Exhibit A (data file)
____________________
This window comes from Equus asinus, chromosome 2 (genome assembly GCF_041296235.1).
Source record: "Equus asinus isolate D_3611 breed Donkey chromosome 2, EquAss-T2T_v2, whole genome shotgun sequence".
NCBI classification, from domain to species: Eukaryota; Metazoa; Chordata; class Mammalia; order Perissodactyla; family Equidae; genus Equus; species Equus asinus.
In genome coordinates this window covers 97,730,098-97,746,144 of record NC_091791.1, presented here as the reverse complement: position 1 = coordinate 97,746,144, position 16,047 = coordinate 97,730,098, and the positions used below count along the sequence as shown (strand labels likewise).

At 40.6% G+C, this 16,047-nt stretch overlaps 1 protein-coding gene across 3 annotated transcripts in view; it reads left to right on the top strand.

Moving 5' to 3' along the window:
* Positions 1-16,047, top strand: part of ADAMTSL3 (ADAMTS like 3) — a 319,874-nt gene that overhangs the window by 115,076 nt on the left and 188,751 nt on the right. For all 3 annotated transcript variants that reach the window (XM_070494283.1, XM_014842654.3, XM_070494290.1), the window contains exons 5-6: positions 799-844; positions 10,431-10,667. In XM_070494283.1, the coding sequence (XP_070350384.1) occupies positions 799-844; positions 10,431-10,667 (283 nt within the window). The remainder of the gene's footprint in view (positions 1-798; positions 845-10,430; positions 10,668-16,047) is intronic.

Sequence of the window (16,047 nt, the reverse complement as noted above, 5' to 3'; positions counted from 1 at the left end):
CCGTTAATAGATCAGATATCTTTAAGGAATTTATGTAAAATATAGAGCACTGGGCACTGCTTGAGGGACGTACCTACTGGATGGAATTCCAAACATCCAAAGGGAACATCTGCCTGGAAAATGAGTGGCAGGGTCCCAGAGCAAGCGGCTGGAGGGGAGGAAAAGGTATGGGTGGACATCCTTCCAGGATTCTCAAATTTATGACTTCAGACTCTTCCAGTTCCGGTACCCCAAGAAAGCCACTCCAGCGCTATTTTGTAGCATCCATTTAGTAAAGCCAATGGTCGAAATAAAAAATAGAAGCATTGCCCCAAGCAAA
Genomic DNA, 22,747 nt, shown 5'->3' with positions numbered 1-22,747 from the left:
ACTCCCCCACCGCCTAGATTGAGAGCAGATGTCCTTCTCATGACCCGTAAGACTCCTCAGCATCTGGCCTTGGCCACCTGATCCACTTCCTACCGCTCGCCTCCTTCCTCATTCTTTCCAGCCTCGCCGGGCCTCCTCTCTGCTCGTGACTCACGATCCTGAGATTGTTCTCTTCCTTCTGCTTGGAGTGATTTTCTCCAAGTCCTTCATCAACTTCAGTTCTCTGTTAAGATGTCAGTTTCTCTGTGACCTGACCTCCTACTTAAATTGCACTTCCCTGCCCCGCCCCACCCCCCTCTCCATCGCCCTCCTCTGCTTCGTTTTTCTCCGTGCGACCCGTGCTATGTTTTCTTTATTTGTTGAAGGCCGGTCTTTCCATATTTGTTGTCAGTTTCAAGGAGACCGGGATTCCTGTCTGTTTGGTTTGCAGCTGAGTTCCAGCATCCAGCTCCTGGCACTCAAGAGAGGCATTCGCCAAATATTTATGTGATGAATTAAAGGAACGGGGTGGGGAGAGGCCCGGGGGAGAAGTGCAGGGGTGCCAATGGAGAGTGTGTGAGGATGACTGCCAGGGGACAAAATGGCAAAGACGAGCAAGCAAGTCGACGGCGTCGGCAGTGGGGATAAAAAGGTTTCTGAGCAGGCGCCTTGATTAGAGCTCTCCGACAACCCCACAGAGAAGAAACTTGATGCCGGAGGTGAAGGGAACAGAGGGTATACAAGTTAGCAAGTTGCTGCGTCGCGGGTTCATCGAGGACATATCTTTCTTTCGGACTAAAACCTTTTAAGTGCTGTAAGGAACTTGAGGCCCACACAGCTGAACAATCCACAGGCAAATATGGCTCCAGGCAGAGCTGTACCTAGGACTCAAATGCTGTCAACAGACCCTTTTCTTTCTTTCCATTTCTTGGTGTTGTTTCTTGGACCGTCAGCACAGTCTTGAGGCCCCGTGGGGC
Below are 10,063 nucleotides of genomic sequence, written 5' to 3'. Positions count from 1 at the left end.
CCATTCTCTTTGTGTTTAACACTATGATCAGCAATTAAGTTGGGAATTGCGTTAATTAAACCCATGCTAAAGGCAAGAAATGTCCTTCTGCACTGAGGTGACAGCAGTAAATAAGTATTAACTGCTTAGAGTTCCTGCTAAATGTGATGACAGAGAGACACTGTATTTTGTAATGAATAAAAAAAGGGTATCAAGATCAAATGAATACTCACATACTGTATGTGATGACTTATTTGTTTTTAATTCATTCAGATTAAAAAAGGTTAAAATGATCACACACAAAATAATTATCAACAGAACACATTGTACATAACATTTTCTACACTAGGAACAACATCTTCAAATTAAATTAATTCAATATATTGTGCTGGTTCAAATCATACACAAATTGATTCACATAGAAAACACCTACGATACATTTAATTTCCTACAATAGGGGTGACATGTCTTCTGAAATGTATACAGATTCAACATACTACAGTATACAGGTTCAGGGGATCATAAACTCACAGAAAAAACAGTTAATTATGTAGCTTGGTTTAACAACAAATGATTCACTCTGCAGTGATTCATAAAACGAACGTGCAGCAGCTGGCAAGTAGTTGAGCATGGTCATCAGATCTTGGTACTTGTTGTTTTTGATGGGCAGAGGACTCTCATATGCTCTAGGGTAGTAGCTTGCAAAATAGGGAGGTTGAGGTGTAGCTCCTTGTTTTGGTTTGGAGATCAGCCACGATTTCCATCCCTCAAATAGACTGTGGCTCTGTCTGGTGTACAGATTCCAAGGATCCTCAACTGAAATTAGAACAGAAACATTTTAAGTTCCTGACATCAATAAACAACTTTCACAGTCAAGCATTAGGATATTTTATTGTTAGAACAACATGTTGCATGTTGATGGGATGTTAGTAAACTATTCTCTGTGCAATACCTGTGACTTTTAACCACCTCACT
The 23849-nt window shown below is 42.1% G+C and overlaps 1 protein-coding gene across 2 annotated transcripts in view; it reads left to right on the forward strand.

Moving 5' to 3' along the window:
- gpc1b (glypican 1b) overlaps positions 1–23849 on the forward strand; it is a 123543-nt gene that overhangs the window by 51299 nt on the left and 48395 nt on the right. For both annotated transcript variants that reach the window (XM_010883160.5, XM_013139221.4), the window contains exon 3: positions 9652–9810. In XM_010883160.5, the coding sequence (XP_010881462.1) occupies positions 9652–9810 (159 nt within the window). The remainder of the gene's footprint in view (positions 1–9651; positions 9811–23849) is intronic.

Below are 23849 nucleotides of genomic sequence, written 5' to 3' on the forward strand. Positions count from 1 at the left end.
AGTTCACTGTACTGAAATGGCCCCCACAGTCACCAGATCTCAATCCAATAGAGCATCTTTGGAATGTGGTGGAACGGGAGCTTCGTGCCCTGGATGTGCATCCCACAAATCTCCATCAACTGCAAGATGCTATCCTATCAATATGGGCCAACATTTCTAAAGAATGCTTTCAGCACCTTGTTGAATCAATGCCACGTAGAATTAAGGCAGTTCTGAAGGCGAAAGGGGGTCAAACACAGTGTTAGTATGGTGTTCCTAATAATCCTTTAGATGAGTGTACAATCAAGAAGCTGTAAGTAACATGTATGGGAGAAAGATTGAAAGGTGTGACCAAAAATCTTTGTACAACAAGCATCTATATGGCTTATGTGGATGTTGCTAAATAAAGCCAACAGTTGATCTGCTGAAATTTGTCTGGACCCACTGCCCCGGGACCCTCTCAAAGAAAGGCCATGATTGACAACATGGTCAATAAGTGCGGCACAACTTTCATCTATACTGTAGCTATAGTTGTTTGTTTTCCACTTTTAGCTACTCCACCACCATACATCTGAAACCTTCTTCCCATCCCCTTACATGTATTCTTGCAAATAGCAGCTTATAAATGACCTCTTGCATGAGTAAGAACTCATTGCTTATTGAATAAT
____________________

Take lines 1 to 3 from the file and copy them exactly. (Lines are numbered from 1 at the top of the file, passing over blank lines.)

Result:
This window comes from Equus asinus, chromosome 2 (genome assembly GCF_041296235.1).
Source record: "Equus asinus isolate D_3611 breed Donkey chromosome 2, EquAss-T2T_v2, whole genome shotgun sequence".
NCBI classification, from domain to species: Eukaryota; Metazoa; Chordata; class Mammalia; order Perissodactyla; family Equidae; genus Equus; species Equus asinus.